Traveling Trails Less Traveled. By Buckshot Anderson
For December 26th, 2008 Edition.
As I begin pecking away on my keyboard putting this column together the date is December 15th. Winter is raging outside - the mercury rests at eight below zero and wind gusts of thirty mph are pushing the wind chill past forty below! Yep, Old Man Winter has arrived!
On my early morning drive to meet several other old retired guys for coffee in Sayner I noted the boys of winter had been out in near blizzard conditions the previous evening doing the first bit of grooming on our snowmobile trails. The heavy wet snow and misty drizzle that occurred on the 14th made perfect conditions for creating a firm base on the snow machine trails. These two bits of evidence set my mind to recalling my own memories of snowmobiles and snowmobiling back in the dark ages.
First of all let me confess I have never been a "snowmobiling nut." I bought our first motorized sled in 1967 partly because I wanted to keep up with the Jones' and partly because our two oldest kids, Chris and Cherie, kept begging Wifee Poo and I to buy one.
Our first iron monster was a white and blue Snow-Jet and cost about five hundred Washington's. It was a noisy beast, with no muffler and I remember spending more time making repairs on it than we did riding it. I tried my hand at being an inventor, and actually constructed a minimal effective muffler out of a tin Maxwell coffee can stuffed with fiberglass insulation.
At the time I was teaching at the Red Brick School in St. Germain and when I felt really brave I'd ride the smoke belching noisemaker to school over a zigzagging route of some seven miles! My students knew when I did this as my clothing reeked of stinky oily exhaust fumes all day long!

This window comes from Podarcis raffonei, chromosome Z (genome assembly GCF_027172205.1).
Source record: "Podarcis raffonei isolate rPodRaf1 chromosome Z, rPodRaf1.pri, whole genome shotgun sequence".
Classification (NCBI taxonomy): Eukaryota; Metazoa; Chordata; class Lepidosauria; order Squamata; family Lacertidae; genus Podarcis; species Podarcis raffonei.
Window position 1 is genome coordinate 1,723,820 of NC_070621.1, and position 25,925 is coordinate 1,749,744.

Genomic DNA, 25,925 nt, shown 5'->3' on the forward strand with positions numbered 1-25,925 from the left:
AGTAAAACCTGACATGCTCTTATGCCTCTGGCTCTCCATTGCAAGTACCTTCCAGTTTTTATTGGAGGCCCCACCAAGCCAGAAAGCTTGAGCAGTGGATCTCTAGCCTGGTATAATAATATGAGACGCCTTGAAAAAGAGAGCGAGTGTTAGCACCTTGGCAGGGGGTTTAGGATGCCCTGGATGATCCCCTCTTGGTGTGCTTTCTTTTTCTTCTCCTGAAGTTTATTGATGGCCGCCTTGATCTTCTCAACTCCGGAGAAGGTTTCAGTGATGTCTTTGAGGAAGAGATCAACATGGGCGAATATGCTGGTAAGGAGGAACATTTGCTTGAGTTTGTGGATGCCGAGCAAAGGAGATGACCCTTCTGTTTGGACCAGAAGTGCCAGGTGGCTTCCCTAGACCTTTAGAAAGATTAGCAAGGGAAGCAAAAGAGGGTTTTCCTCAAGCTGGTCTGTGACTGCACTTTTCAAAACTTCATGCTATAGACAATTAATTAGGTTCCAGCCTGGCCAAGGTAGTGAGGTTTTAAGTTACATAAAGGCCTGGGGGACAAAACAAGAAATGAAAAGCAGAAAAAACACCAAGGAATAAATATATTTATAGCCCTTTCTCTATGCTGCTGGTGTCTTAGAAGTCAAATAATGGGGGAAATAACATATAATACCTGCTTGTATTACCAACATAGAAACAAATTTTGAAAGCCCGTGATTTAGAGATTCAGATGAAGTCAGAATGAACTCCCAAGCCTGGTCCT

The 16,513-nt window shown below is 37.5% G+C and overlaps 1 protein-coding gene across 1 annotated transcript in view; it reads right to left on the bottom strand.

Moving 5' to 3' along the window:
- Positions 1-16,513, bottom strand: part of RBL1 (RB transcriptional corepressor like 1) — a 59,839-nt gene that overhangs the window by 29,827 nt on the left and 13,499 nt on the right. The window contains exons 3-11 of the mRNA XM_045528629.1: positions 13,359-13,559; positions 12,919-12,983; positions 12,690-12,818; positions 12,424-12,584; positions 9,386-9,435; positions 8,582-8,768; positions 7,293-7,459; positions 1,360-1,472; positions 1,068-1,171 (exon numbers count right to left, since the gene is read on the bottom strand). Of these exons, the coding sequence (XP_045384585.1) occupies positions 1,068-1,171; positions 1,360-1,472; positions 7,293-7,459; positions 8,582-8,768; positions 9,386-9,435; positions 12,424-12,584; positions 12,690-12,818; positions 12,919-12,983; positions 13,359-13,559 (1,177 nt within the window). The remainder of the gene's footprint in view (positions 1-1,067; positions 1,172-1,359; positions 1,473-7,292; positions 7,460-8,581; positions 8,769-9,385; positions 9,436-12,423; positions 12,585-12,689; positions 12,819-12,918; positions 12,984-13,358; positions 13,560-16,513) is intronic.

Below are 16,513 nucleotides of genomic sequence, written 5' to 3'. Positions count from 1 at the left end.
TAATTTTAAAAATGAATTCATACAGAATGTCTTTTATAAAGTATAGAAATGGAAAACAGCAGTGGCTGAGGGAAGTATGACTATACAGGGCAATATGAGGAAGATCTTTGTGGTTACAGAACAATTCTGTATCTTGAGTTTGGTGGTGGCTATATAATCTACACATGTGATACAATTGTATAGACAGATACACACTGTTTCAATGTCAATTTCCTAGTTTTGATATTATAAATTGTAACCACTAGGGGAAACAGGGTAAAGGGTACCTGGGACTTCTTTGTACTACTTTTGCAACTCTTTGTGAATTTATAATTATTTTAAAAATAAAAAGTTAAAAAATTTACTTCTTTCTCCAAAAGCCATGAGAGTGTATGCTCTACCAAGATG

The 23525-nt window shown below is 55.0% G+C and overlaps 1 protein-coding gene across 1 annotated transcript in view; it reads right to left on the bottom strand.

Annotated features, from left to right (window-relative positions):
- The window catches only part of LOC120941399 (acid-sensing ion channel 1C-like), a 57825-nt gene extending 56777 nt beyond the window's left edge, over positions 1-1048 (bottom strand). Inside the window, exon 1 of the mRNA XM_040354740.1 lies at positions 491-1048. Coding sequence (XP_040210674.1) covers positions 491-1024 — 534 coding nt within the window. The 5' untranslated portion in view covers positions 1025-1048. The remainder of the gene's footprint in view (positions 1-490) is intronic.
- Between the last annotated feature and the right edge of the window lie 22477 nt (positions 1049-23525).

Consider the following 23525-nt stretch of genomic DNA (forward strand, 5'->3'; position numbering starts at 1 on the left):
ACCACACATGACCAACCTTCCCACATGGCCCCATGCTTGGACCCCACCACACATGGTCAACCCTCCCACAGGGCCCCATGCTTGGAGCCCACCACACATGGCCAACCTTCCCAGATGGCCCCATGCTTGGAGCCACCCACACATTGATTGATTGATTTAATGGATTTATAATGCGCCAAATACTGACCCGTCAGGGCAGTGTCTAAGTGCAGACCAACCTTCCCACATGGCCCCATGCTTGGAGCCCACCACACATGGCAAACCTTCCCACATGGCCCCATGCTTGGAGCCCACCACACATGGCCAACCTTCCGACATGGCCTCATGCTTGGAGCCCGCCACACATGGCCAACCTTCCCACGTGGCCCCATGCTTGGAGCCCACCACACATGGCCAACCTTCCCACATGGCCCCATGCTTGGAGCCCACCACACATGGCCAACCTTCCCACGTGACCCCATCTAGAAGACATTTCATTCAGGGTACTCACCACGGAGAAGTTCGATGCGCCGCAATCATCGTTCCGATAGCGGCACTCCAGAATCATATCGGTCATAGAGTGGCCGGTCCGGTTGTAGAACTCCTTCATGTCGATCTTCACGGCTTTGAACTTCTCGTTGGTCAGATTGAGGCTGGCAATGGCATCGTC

Our second sled was a Fox Track. This machine was a tad better, even though our then thirteen-year-old son smashed in the front end jumping over snow banks, -- after he was warned not to. The red pine he used as a brake was only slightly scarred, but Chris expected his backside would be. I let him off with a severe scolding after he promised never to do such a thing again. I'm not sure if the promise stuck.
It was the Fox Track that caused Peggy to retire from trail riding, or any other snowmobile riding for that matter. By begging her and promising her many lobster dinners, I was successful in coaxing her to ride with me to Leisure Lodge on Big St. Germain for a Friday night fish fry. Two of our good pals, Doug and Rene Dean also came along, each riding on their new Polaris sleds. Doug took the lead, followed by his wife while the Anderson's chugged behind in their wake.
All was going well until we hit the slush on Big Saint! Doug and Rene plowed on through to a slush free surface, but the overloaded Fox Track bogged down in the watery mixture. With much grunting and groaning we finally freed the metal monster from the slush and continued on to Leisure Lodge with very wet and cold feet!
Dinner went well, and then we ventured outside into the frigid night air to discover the slush-encrusted track on our Fox Track was frozen solid! Another half-hour evaporated while Doug and I chipped away at the frozen track until it finally would rotate. Once safely home I opted not to ask Wifee Poo if she had a good time.
Later that winter I once again was successful in convincing Peggy to go riding with me. It was a lovely warm sunny winter afternoon perfectly suited for a spin in the snow. We dressed fairly light and took our good-natured time traveling to Sayner where I planned to fill the Fox Track with gas at Olson's Mobil, which we did. However, it was here Fate dealt us a new hand of cards!